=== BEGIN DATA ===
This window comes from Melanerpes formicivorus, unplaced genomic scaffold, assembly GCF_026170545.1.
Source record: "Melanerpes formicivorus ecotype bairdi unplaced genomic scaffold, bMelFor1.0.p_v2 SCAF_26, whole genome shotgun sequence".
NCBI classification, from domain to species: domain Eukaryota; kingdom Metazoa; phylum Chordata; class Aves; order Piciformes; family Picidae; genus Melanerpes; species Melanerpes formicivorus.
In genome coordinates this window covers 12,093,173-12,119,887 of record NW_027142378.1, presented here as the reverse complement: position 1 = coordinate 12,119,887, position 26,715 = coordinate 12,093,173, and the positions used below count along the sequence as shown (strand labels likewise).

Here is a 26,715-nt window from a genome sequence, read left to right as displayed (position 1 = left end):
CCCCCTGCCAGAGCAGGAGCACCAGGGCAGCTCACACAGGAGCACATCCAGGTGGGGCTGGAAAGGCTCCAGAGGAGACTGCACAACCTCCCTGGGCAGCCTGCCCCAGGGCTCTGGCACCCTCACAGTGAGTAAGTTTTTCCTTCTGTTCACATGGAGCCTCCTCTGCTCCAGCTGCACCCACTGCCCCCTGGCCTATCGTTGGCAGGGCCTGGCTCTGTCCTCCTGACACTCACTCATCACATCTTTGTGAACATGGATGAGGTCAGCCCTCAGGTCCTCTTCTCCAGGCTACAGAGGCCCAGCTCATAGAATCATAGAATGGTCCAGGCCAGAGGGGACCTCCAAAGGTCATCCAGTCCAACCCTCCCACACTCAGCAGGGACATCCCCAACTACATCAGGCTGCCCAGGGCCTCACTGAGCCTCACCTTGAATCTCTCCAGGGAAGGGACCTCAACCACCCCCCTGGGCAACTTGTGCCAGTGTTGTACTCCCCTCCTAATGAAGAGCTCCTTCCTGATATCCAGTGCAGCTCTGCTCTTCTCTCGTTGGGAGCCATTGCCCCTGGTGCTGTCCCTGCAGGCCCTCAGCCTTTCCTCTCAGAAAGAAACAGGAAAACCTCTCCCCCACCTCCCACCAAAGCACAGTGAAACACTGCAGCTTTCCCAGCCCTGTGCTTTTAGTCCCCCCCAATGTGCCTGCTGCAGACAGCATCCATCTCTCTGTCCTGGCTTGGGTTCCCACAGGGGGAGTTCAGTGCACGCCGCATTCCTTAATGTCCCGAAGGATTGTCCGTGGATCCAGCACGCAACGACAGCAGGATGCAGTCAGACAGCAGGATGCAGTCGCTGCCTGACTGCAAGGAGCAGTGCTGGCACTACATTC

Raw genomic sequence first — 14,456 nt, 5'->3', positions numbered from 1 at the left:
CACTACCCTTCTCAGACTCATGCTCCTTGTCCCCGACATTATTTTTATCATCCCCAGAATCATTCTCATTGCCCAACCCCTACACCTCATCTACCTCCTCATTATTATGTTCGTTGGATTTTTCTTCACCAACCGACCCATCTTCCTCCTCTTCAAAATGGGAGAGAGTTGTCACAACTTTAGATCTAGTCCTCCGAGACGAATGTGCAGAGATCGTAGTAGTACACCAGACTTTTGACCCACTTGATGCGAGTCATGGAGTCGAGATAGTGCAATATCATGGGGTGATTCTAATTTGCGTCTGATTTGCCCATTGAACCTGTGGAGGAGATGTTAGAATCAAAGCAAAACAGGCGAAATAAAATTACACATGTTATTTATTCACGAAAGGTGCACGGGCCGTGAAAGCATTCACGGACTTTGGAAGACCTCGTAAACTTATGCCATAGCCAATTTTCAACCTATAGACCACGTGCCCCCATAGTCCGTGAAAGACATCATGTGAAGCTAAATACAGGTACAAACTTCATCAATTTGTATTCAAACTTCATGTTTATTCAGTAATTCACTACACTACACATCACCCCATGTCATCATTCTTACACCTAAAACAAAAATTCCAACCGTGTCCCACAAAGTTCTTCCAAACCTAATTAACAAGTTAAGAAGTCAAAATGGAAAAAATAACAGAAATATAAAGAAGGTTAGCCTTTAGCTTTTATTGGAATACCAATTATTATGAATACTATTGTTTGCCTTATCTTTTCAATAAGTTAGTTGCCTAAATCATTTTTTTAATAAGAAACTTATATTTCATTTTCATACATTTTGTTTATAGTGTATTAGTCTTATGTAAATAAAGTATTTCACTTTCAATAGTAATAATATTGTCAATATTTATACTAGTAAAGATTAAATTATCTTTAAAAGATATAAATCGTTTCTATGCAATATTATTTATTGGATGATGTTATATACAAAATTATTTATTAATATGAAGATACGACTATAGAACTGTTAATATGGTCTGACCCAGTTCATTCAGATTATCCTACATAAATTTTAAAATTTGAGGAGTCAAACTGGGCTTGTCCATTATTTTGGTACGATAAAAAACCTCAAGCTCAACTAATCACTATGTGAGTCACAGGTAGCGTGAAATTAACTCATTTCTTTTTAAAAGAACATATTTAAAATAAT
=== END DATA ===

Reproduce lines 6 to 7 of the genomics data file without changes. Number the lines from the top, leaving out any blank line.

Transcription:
CCCCCTGCCAGAGCAGGAGCACCAGGGCAGCTCACACAGGAGCACATCCAGGTGGGGCTGGAAAGGCTCCAGAGGAGACTGCACAACCTCCCTGGGCAGCCTGCCCCAGGGCTCTGGCACCCTCACAGTGAGTAAGTTTTTCCTTCTGTTCACATGGAGCCTCCTCTGCTCCAGCTGCACCCACTGCCCCCTGGCCTATCGTTGGCAGGGCCTGGCTCTGTCCTCCTGACACTCACTCATCACATCTTTGTGAACATGGATGAGGTCAGCCCTCAGGTCCTCTTCTCCAGGCTACAGAGGCCCAGCTCATAGAATCATAGAATGGTCCAGGCCAGAGGGGACCTCCAAAGGTCATCCAGTCCAACCCTCCCACACTCAGCAGGGACATCCCCAACTACATCAGGCTGCCCAGGGCCTCACTGAGCCTCACCTTGAATCTCTCCAGGGAAGGGACCTCAACCACCCCCCTGGGCAACTTGTGCCAGTGTTGTACTCCCCTCCTAATGAAGAGCTCCTTCCTGATATCCAGTGCAGCTCTGCTCTTCTCTCGTTGGGAGCCATTGCCCCTGGTGCTGTCCCTGCAGGCCCTCAGCCTTTCCTCTCAGAAAGAAACAGGAAAACCTCTCCCCCACCTCCCACCAAAGCACAGTGAAACACTGCAGCTTTCCCAGCCCTGTGCTTTTAGTCCCCCCCAATGTGCCTGCTGCAGACAGCATCCATCTCTCTGTCCTGGCTTGGGTTCCCACAGGGGGAGTTCAGTGCACGCCGCATTCCTTAATGTCCCGAAGGATTGTCCGTGGATCCAGCACGCAACGACAGCAGGATGCAGTCAGACAGCAGGATGCAGTCGCTGCCTGACTGCAAGGAGCAGTGCTGGCACTACATTC

Raw genomic sequence first — 14,456 nt, 5'->3', positions numbered from 1 at the left: